Current student Neema Syovata describes the research process for her Introduction to Gastronomy final project.
THE HICKORY NUT ADVENTURES
This all began with a simple question – why aren’t there more opportunities to experience Native American food? And so, for my introduction to gastronomy final project, I opted to create a menu of contemporary Native American cuisine. My research would require me to understand what was happening with Indigenous foodways pre and post contact.
The Institute of American Indian Studies in Washington, CT has a research department complete with an extensive library. On my first visit, I explained my project and was delighted to find several shelves containing culinary materials. Furthermore, everyone I encountered there was extremely helpful in offering their perspective or pointing me towards a resource that would be useful. Should you ever run into the research director Lucianne Lavin, you are in for a treat! She is captivating and an archeological authority. I quite literally conversed with her for 3 HOURS… All I can say, is that it was time well spent because it provided me with a good historical background on Native Americans.
In my research, I read about hickory nuts, and wondered where I might find some and why they were not commercially available. By the time I was discovering this information, we were late in the season for picking hickory nuts. In a rather serendipitous moment, I discovered that my neighbor had hickory trees, shagbarks to be specific (which are the ones you want to eat). I was beside myself with joy but it was short-lived. You see the reason that hickory nuts don’t exist commercially is because they are labor intensive. LABOR INTENSIVE (that is definitely me shouting)!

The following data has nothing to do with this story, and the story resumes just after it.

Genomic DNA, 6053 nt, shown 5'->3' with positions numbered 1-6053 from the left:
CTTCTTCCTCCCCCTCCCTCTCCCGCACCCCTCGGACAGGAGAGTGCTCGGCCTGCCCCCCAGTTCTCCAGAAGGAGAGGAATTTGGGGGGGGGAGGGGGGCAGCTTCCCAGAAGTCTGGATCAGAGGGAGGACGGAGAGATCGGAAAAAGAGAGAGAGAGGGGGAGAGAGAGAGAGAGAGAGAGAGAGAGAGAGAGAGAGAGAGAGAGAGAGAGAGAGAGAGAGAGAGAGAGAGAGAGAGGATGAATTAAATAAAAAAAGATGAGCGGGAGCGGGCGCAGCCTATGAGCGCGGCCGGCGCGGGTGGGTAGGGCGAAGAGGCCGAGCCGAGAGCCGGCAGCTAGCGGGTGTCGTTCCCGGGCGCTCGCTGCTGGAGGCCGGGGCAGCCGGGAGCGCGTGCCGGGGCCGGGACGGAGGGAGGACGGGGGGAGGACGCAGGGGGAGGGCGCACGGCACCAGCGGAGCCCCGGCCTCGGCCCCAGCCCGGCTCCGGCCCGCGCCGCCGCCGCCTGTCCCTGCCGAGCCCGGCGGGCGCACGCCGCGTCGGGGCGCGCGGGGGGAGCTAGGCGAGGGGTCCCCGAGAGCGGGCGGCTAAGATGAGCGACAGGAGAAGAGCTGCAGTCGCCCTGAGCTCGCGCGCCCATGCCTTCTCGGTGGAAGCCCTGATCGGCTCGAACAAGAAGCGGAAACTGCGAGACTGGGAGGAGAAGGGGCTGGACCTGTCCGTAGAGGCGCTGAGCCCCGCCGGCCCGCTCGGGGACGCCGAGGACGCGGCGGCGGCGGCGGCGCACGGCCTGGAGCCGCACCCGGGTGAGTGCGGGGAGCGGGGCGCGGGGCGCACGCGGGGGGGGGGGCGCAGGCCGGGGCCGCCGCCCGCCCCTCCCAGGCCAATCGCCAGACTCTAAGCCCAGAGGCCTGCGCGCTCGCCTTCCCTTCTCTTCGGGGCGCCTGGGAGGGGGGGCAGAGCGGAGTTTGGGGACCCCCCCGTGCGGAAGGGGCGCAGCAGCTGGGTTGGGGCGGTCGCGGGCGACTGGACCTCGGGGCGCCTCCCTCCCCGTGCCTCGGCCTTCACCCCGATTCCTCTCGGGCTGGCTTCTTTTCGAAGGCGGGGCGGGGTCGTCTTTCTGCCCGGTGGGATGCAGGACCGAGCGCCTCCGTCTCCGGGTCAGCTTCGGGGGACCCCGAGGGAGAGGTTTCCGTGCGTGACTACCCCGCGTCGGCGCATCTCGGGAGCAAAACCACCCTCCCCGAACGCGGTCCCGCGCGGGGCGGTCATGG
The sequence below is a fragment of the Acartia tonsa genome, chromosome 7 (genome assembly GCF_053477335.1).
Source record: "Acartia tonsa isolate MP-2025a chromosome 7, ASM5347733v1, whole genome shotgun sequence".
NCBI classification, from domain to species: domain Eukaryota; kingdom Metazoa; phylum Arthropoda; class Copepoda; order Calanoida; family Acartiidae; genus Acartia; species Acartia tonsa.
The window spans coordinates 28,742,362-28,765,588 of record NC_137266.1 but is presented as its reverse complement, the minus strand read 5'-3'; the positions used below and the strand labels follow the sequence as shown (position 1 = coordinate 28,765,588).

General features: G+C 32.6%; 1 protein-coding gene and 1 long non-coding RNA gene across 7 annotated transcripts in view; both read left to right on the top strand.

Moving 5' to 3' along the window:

I spent a whole day engaged in labor in what would have been a communal activity in Indigenous communities. Neema party of one vs the hickory nuts. The first step was shelling the nuts from their green exterior, that took a “minute.” Then came the sorting and the third step was a rather ingenious one (not on my part). Native Americans would soak the nuts for two reasons, the first to be rid of all the hickory nuts that rose to the top (these were no good, I tested this theory and found some critter living inside one, gag), and the second was to soften the nuts to make it easier to crack them. I did not do the long soak because I put them in the oven to dry them first, and then roast them. What followed was a therapeutic session with a mallet and a kitchen towel which resulted in a handful of nuts, or said another way enough for 2 servings. (Click link to see the process) I went to sleep off my disappointment.
The next day, I woke up thinking of the many ways I could use hickory nuts and perhaps if I could find a better way to crack the nuts so they could maintain their shape – maybe next season (late summer, early autumn I’m told). I then used the “handful” of hickory nuts to create a cream sauce to go with salmon, topped with a scoop of mashed potatoes, garnished with fried sage and cremini crisps. All are ingredients that indigenous people would have eaten, but with a modern twist.